Another early (1987) drawing featuring a ‘stick jam’ on the St. Patrick’s River, in North Eastern Tasmania. 

Artists who win awards and commendations can expect to ask for higher prices each year. A 10% per annum increase is justifiable if you are receiving judges’ acclaim on a regular basis, or simply that your standard is improving.

At the end of the day, it’s the art buyers who have the final say.

Today’s economy is tough, especially on artists. We need to set fair prices but ensure that our standards are high. Gone are the good years when art was very popular and sales were strong.

The more experiences and challenges an artist (usually) has, the better they get. Artists need to enter exhibitions and competitions and face assessment by their peers if they are to gauge their own value (and place) in the world of art.

With accolades comes respect with respect comes higher asking prices! Original art will always be valued, whereas copies won’t.

Be prepared to take risks and exhibit your work in the public arena. Seek constructive criticism wherever possible. Listen to what is said about your work and be prepared to undertake change if and when necessary. Always try to be yourself, be unique, be consistent and always aim high. Your next painting will be the best you’ve ever done!

Hard work and a positive outlook will be rewarded. To quote, “it may not happen overnight, but it will happen”.

How do you work out a price for your art?

There are 3 ‘major players’ and one ‘minor’ player involved in determining how much you should charge for one of your paintings. The commission, the cost of framing, what you earn for your effort and the cost of art materials make up the total retail price of your work. I have found over the years that this equates to about one third to the framer, one third to the selling agent and one third to the artist. Framers usually get the best deal! This formula doesn’t apply to work that commands a high price, but it’s one worth considering.

On Wednesday I will reveal my pricing formula.

About artkleko

artist, art curator, art teacher, art judge, art critic
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6 Responses to IS THE PRICE RIGHT? Part 2.

  1. April says:

    Great post Richard. Thank you for sharing your expertise….

  2. Tomas says:

    Everything you write about the pricing look logical and right. Therefore that put me into some confusion, because while agreeing with you, I never priced my works such way. I was just happy if someone liked my pictures. I would be happy to get though something – as much as the viewers think they are worthy or can allow themselves to pay to me.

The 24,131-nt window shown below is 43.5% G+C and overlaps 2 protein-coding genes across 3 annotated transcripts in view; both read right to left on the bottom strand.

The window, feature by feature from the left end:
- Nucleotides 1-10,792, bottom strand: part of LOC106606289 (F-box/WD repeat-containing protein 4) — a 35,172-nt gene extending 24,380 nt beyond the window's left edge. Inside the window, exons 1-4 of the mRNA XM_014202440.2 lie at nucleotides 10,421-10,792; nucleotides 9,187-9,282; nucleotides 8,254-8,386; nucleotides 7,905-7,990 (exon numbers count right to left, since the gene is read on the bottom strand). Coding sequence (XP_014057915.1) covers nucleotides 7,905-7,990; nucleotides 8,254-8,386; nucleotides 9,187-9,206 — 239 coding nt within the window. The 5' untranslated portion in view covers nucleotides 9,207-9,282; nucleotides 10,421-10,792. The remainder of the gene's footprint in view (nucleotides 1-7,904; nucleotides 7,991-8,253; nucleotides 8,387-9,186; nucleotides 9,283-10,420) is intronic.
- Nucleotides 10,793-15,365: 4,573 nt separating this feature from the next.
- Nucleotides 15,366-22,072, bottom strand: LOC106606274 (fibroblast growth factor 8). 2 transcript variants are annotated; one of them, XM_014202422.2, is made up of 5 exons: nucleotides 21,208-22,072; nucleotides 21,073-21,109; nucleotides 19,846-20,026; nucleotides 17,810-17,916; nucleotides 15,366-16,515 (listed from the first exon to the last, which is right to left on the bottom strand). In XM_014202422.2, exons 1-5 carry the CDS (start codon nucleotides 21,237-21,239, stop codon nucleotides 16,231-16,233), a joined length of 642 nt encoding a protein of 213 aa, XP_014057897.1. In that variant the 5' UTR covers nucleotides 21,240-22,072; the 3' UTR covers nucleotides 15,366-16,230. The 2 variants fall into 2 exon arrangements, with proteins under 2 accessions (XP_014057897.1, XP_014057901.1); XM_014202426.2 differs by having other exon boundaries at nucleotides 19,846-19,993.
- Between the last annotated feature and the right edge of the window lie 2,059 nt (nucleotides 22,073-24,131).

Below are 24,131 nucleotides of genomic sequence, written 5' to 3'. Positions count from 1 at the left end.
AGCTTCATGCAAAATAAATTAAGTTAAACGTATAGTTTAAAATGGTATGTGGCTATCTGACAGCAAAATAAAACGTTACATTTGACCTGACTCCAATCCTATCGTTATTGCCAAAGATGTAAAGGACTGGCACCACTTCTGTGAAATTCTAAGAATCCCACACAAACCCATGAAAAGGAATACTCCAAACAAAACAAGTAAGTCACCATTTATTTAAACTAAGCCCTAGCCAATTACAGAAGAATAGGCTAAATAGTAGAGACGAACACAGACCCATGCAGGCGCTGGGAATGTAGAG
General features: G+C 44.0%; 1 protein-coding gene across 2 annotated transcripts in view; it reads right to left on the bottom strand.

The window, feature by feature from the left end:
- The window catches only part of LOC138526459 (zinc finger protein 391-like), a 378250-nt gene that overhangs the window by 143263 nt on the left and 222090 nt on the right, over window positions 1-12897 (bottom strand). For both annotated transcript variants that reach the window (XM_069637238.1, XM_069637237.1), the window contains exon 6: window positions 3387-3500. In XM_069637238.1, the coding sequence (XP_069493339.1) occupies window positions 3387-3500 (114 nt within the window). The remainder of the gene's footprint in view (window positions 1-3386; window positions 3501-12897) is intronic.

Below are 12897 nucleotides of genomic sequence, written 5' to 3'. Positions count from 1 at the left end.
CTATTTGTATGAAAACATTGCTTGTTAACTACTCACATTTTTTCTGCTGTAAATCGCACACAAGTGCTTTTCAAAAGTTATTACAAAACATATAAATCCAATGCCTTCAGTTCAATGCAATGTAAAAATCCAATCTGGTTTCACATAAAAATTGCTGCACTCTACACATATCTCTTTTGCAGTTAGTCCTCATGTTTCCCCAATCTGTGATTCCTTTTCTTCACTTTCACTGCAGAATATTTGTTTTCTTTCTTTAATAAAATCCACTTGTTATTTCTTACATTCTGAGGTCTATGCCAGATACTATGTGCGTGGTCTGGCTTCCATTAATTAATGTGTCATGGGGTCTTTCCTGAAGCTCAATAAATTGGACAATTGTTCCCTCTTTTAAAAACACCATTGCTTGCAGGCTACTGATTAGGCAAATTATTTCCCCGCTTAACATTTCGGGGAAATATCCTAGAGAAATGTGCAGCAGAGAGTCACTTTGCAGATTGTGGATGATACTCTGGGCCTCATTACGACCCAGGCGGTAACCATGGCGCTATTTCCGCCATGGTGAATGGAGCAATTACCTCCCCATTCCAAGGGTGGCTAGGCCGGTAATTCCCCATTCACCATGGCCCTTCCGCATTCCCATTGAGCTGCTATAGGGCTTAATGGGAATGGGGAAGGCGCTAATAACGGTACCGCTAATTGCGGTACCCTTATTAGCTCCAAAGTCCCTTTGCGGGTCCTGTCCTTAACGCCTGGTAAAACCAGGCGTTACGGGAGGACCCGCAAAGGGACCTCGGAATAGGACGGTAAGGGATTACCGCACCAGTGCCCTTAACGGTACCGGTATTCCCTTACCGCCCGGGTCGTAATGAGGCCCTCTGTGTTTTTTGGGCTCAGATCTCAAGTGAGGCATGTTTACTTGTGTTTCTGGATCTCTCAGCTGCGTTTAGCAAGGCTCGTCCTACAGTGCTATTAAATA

I understand that such approach may look a bit silly, but my paintings aren’t my business. They are the way I communicate with people (the way I accept myself and accept (understand) Thank You.
    Greetings always are only for a free, isn’t’ it?
    Yes, it may be hard to others to accept (to follow) my position, because it may look like irresponsible. And they would be right – looking from the professional viewpoint, but I am not the artist who earn for living with his work, but just the incurable disabler who love to muse with his paintbrush. I think that my nickname Art of Butterfly in Plaster needs no more comments.
    I apologize for my useless musings and Thank you for the sharing of your insights on how people should live in case they wish to be successful.

    • artkleko says:

      What a great reply, Tomas! You are right in all that you say. One doesn’t have to always sell their art to the highest bidder. Whatever you are happy with in regards to the price you receive for your work is entirely up to you. Art is about creating something for yourself. The bonus is when someone else likes your work and the next accolade is when they buy it from you.
      Thank you Tomas for your words of honesty and wisdom.

  3. Gillian says:

    Excellent advice, as always, Richard. A very tricky area.

    I do enjoy seeing your earlier work too!

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